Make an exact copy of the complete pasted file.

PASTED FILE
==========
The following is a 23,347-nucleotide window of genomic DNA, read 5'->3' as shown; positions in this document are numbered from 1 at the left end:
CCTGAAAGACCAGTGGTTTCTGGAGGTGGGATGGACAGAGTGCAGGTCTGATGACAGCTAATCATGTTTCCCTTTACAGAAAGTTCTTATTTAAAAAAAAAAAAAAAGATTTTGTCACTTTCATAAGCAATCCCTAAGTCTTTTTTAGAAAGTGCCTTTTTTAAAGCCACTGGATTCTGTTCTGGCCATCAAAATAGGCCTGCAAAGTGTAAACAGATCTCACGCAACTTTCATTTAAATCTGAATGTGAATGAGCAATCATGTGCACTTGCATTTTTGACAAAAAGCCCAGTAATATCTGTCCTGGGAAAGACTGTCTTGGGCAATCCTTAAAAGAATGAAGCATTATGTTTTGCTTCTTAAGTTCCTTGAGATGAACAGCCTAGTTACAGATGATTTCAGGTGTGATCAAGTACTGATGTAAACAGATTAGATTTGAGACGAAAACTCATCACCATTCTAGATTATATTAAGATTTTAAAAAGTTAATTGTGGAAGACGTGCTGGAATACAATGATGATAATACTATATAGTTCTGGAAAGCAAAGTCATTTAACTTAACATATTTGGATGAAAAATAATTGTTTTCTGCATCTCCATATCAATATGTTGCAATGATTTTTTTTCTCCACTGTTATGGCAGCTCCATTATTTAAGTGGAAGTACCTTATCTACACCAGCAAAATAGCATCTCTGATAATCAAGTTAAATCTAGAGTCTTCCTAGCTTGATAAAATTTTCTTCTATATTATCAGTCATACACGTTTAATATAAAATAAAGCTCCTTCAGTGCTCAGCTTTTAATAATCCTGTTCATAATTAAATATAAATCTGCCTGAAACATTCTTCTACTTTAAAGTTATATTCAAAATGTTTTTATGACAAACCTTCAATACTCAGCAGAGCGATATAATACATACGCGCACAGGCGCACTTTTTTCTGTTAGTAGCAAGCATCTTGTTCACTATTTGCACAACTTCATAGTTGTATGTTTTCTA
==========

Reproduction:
The following is a 23,347-nucleotide window of genomic DNA, read 5'->3' as shown; positions in this document are numbered from 1 at the left end:
CCTGAAAGACCAGTGGTTTCTGGAGGTGGGATGGACAGAGTGCAGGTCTGATGACAGCTAATCATGTTTCCCTTTACAGAAAGTTCTTATTTAAAAAAAAAAAAAAAGATTTTGTCACTTTCATAAGCAATCCCTAAGTCTTTTTTAGAAAGTGCCTTTTTTAAAGCCACTGGATTCTGTTCTGGCCATCAAAATAGGCCTGCAAAGTGTAAACAGATCTCACGCAACTTTCATTTAAATCTGAATGTGAATGAGCAATCATGTGCACTTGCATTTTTGACAAAAAGCCCAGTAATATCTGTCCTGGGAAAGACTGTCTTGGGCAATCCTTAAAAGAATGAAGCATTATGTTTTGCTTCTTAAGTTCCTTGAGATGAACAGCCTAGTTACAGATGATTTCAGGTGTGATCAAGTACTGATGTAAACAGATTAGATTTGAGACGAAAACTCATCACCATTCTAGATTATATTAAGATTTTAAAAAGTTAATTGTGGAAGACGTGCTGGAATACAATGATGATAATACTATATAGTTCTGGAAAGCAAAGTCATTTAACTTAACATATTTGGATGAAAAATAATTGTTTTCTGCATCTCCATATCAATATGTTGCAATGATTTTTTTTCTCCACTGTTATGGCAGCTCCATTATTTAAGTGGAAGTACCTTATCTACACCAGCAAAATAGCATCTCTGATAATCAAGTTAAATCTAGAGTCTTCCTAGCTTGATAAAATTTTCTTCTATATTATCAGTCATACACGTTTAATATAAAATAAAGCTCCTTCAGTGCTCAGCTTTTAATAATCCTGTTCATAATTAAATATAAATCTGCCTGAAACATTCTTCTACTTTAAAGTTATATTCAAAATGTTTTTATGACAAACCTTCAATACTCAGCAGAGCGATATAATACATACGCGCACAGGCGCACTTTTTTCTGTTAGTAGCAAGCATCTTGTTCACTATTTGCACAACTTCATAGTTGTATGTTTTCTA